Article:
Wednesday, December 29, 2010

Debugging MapReduce in MongoDB

On a project that I am working on, we are doing some pretty intense MapReduce work inside of MongoDB. One of the things we've run up against is the lack of solid debugging tools. Some Googling basically tells you that print() is all you've got.

We've decided to take a different approach and debug our MapReduce code in the browser. Since the code is JavaScript and modern browsers have really excellent support for debugging (breakpoints, variable inspection, etc.) it's pretty easy to do.

All you need is a web app (or even static HTML file) that will:

  1. Load up one of your documents that you would like to map in the browser. Since the documents are JSON, this is easy. In our project, we have JSON fixture files and a small web app that allows you to choose which fixture to use for testing.
  2. Mock the emit() method. You can just have it write to a Hash that you can inspect later.
  3. Load up the Map and Reduce functions. If you keep these in separate .js files, you can pull them in with a simple script tag.
  4. Bind the map function to the document so that it has the correct context. In a MongoDB mapper function "this" is set to the document that you are mapping. You can easily do this with the bind() function in Underscore.js. I'm sure that other JavaScript frameworks provide a similar function.
  5. Put a link on the page that will let you run the bound function.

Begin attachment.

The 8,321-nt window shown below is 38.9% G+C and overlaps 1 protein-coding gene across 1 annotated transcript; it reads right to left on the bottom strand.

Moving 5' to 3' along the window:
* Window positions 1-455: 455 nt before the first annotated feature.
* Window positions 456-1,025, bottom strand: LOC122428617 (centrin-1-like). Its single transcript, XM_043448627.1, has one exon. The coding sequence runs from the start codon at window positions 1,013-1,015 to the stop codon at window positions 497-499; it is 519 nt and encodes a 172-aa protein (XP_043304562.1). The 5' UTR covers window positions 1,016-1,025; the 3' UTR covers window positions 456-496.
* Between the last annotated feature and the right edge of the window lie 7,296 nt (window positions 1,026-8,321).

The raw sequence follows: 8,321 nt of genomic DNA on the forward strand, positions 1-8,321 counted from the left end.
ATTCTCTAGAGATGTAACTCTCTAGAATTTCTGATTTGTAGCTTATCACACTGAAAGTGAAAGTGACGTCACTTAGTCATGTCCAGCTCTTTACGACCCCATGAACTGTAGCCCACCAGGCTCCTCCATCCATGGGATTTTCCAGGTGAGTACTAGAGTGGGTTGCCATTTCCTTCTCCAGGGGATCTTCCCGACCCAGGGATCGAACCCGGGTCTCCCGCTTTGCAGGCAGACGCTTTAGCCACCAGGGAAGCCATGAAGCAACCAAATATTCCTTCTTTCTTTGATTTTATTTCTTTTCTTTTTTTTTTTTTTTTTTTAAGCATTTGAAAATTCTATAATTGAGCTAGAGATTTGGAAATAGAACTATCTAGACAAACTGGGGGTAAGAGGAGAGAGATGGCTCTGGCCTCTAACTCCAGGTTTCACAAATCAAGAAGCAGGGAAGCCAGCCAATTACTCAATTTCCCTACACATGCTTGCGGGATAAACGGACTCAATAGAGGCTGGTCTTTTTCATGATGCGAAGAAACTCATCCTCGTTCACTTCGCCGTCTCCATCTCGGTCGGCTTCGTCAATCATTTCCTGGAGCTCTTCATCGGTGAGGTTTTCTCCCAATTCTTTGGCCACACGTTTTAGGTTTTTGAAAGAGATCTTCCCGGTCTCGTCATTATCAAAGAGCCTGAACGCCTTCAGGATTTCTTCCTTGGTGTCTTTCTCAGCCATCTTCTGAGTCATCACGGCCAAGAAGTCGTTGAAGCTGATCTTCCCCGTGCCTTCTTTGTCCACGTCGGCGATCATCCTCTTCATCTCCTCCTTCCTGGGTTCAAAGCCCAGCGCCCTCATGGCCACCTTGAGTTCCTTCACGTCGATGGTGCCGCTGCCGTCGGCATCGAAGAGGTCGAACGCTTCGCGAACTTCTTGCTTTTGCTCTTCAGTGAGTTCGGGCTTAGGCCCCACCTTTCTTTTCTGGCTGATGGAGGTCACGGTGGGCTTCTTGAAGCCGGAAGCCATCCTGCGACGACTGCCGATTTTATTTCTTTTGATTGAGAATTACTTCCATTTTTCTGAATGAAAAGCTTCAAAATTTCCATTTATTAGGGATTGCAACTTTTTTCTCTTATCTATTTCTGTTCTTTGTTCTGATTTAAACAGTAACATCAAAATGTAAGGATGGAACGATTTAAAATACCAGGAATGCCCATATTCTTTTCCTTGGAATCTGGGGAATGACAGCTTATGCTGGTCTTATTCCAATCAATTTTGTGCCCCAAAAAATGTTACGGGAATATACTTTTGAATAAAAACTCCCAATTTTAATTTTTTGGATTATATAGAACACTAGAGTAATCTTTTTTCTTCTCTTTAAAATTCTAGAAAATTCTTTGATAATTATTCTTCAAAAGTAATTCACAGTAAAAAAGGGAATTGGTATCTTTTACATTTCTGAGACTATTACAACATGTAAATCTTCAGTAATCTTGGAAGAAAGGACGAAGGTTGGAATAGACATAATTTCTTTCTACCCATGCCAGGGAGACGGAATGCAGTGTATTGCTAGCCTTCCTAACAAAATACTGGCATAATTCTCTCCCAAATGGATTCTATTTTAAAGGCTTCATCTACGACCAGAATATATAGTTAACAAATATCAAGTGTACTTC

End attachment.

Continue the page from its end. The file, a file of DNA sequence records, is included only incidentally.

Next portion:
This will emulate the MongoDB MapReduce environment, but you can now use the browser's debugging tools.

Tuesday, December 14, 2010

Using Underscore.js with MongoDB

I've been using MongoDB for a while now and have been really happy with it. I wanted to share something we are doing on of the projects I work on that makes working with Mongo even better.

MongoDB allows for the use of JavaScript to do lots of work on the server side. This includes running MapReduce jobs on collections, but also can be used in where clauses and for doing grouping. Being able to use JavaScript for these things is handy, but using just the core JavaScript language can be less than ideal. That's why we prime our MongoDB environment with Underscore.js.

On the Underscore website, it claims to be a JavaScript utility belt. I've found that to be the case. It has functions like any or include that save you the trouble of having to write for loops to iterate over arrays. While the MongoDB documentation describes how you can store individual functions for server side use, it didn't really touch on how you could load an entire library like Underscore.

It turns out you can load up libraries like this pretty easily using db.eval(). I recall reading (but can't currently find the docs to prove this) that every MongoDB connection has a JavaScript context associated with it. If you create functions in this context, they will exist as long as the connection is around. So if you just eval the Underscore.js library before you do any work with your connection, you will have access to all of its functions to do your work.

Here is an example of how to use Underscore.js with the Ruby driver. In this example, I'll set up the MongoDB connection with Underscore.js, create a sample dataset of cars, then use Underscore to group them by make without repeating model.

The only downside to this approach is that db.eval does not seem to work with sharding. That is OK for me right now, but YMMV. Also note that I am using the awesome_print gem to pretty print the results.